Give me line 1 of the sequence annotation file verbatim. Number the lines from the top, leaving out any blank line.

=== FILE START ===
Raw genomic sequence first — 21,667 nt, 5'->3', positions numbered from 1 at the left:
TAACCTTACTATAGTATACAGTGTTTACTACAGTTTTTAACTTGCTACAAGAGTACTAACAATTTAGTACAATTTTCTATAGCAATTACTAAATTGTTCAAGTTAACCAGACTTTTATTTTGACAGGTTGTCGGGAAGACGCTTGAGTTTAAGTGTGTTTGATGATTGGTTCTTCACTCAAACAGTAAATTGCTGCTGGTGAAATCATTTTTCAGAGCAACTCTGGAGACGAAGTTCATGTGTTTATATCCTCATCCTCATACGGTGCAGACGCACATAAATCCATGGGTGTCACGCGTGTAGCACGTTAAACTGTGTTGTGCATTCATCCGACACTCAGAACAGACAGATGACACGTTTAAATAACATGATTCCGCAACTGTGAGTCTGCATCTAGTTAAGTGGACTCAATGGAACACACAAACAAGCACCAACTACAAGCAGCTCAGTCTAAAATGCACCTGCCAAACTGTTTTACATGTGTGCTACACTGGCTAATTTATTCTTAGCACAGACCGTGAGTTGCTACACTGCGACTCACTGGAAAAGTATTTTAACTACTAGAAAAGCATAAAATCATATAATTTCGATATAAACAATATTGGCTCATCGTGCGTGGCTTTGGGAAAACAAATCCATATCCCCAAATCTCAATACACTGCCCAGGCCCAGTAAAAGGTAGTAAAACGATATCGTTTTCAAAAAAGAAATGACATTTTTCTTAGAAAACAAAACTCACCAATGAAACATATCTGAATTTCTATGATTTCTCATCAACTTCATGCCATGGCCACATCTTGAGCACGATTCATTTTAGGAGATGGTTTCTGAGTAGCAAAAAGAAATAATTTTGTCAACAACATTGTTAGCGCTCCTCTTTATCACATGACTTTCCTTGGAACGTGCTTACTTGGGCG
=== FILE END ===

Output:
Raw genomic sequence first — 21,667 nt, 5'->3', positions numbered from 1 at the left: